“‘Starlink’ itself has limited competitiveness… There is also a low possibility of ‘backhaul’ through satellite communications”
As a key telecoms operator with full support for new operators? A formal application has yet to be made
As the government decided to cancel the unprecedented frequency allocation and announced that it would actively support the influx of a fourth new operator, not the three domestic mobile communications companies, to stimulate competition, attention is focused on who will take on the role ‘catfish’ in the telecommunications market.
Right after the government’s announcement, SpaceX was first noticed by Elon Musk.
It became known that President Yoon Seok-yeol had a video interview with Musk on the 23rd to propose communication cooperation related to SpaceX’s satellite Internet service, ‘Starlink’.
However, the view of the telecommunications authorities and the industry is that the satellite Internet service itself, called Starlink, is not the right candidate for the 5G 28GHz band, for which the government is looking for a new owner.
First of all, the basic price of Starlink service is 110 dollars (about 158,000 won) per month in the US, which is not competitive in terms of price, and the speed is still only about 100Mbps (download ) or 20Mbps (upload), so the government canceled the frequency allocation. It is much lower than the fast data transfer environment which was one reason.
Park Yoon-gyu, 2nd Vice Minister of Science and Information and Communication Technology, also met with reporters on the 24th and said, “The competitiveness of (relevant band) satellite deployment operators is quite limited.”
If the Starlink service itself does not play a 28GHz 5G role, another possibility is to take a secondary role to build a faster 5G environment around a specific base station.
It is said to be responsible for the so-called wireless ‘backhaul’ function which connects to base stations to establish a data transmission network.
However, this possibility is also considered low by the telecommunications authorities and the industry.
Backhaul is possible through a wired as well as wireless connection. In Korea, wired communication infrastructure is developed except for some areas such as islands and mountains, or moving objects such as subways.
Wired backhaul supports a transmission rate of Gbps unit, while wireless backhaul using communication satellites only has a data transfer rate in the Mbps unit.
In the end, it is explained that this also falls short of the fast 5G environment using the 28GHz frequency.
Of course, there are cases where SpaceX has partnered with local telecommunications companies overseas to supply backhaul.
The company started service in Yamaguchi Prefecture through a contract with KDDI, a Japanese telecommunications company, and was granted permission to use the 28GHz radio frequency in Manche and Gironde by the French Telecommunications Regulatory Agency (ARCEP).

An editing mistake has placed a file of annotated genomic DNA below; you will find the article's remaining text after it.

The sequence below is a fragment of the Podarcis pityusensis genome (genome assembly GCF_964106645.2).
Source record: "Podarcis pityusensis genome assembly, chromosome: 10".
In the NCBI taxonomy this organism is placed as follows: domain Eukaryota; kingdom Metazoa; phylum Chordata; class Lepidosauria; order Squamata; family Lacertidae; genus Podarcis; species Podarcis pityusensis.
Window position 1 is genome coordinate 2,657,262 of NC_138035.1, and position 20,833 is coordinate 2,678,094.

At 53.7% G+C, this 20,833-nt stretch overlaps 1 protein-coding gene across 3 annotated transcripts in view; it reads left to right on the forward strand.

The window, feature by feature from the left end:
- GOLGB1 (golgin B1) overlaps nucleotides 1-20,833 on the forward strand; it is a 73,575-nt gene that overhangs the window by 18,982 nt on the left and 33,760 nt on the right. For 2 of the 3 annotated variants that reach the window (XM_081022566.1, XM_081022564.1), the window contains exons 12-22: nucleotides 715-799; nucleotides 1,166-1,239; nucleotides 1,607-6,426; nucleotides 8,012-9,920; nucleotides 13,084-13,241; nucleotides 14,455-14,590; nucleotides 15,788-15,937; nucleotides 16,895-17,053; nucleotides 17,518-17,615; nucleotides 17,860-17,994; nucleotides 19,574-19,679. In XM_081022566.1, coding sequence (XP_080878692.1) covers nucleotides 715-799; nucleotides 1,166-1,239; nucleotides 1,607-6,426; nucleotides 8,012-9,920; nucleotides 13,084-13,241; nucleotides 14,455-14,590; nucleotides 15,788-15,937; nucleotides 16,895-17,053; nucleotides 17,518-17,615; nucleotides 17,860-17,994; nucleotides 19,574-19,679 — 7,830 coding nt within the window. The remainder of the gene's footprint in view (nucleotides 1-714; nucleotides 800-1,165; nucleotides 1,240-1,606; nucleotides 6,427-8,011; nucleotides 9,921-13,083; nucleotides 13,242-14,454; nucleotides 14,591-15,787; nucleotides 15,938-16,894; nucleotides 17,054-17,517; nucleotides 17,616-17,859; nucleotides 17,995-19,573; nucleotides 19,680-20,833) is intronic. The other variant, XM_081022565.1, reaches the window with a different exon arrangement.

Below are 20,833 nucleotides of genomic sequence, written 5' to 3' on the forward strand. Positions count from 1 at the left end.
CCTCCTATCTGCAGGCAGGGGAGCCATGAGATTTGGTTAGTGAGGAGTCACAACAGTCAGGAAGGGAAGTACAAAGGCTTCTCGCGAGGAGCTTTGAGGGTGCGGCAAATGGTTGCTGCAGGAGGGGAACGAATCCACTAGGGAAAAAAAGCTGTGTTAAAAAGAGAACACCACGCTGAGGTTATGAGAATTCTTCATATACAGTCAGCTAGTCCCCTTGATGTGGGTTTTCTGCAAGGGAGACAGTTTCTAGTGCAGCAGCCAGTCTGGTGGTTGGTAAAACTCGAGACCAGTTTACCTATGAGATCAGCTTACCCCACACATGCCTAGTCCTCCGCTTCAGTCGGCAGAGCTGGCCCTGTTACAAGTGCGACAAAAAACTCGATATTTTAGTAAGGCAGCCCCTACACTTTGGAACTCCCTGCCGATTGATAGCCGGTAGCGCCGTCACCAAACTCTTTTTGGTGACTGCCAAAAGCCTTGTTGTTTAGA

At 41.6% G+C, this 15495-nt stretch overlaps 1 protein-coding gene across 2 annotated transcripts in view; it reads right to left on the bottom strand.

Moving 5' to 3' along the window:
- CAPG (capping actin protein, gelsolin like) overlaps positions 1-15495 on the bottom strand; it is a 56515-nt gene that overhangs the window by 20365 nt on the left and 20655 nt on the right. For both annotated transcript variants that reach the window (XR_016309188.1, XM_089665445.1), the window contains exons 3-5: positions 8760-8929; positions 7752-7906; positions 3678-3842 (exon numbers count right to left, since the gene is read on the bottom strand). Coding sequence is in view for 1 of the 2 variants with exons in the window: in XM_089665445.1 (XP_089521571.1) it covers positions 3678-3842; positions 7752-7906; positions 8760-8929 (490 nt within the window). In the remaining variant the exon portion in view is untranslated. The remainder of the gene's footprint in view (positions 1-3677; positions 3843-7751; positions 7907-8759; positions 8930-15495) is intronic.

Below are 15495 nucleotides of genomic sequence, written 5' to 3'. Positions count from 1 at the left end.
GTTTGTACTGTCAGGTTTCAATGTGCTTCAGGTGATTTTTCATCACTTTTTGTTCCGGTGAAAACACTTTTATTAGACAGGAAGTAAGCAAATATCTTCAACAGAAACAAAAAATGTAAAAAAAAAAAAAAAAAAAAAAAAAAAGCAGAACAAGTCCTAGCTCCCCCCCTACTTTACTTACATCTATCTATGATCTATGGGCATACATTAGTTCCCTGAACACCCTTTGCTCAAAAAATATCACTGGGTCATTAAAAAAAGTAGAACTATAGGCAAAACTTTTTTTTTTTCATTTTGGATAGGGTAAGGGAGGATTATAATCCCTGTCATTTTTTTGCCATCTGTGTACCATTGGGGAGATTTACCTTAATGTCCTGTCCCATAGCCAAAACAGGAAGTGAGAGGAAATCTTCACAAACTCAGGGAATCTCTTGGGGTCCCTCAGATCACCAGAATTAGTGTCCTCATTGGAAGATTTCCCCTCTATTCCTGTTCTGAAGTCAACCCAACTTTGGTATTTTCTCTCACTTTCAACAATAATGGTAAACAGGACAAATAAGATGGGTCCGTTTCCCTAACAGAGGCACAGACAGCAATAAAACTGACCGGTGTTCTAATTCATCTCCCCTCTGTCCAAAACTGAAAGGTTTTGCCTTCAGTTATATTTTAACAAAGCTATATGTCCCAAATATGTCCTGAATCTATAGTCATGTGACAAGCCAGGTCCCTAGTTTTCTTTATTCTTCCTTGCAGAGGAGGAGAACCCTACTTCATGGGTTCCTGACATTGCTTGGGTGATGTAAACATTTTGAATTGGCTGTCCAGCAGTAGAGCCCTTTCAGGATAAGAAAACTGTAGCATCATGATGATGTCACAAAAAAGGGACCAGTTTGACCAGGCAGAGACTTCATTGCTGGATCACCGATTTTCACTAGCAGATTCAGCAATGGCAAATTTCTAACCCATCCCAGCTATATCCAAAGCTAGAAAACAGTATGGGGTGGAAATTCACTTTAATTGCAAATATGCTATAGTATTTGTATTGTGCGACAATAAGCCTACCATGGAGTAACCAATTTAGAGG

However, these areas have one thing in common: they belong to regions with low population density and relatively poor communication infrastructure, rather than big cities like Tokyo or Paris.
An official from the telecommunications authority evaluated on the 27th, “It is difficult to see the data delivery environment supplied by telecommunications satellites through wireless backhaul as a ‘hot spot’.”
If so, the remaining possibility is for SpaceX, a foreign operator, to establish a corporation in Korea, register as a key telecommunications operator, receive a frequency allocation, and conduct telecommunications business directly.
Since announcing the cancellation of the 28 GHz frequency allocation, the Ministry of Science and ICT has shown its will to screen foreign companies under equal conditions when selecting new operators.
In order to attract new business operators, he also announced that he would implement all possible policy measures, such as reviewing support measures such as mutual access and providing facilities for key communication service providers.
For this reason, some carefully observe that consideration is given to the maximum in somewhat difficult administrative procedures such as business registration and frequency allocation.
The move by foreign operators such as SpaceX to jump directly into the Korean telecommunications market as a ‘player’ has been caught early.
In the 2022 ‘Trade Barriers Report by Country’ published in April, the Office of the United States Trade Representative (USTR) said, “Korea prohibits foreign satellite communications service providers from selling their services directly without going through a company established in Korea.” The United States will continue to raise this issue.”
A plan for foreign operators to enter the market through direct investment (up to 49% share) or indirect investment (up to 100%) in a domestic telecom operator without becoming a domestic telecom operator is also being discussed.
The possibility that a domestic company will be chosen as the fourth operator in the domestic mobile communications market cannot be ruled out either.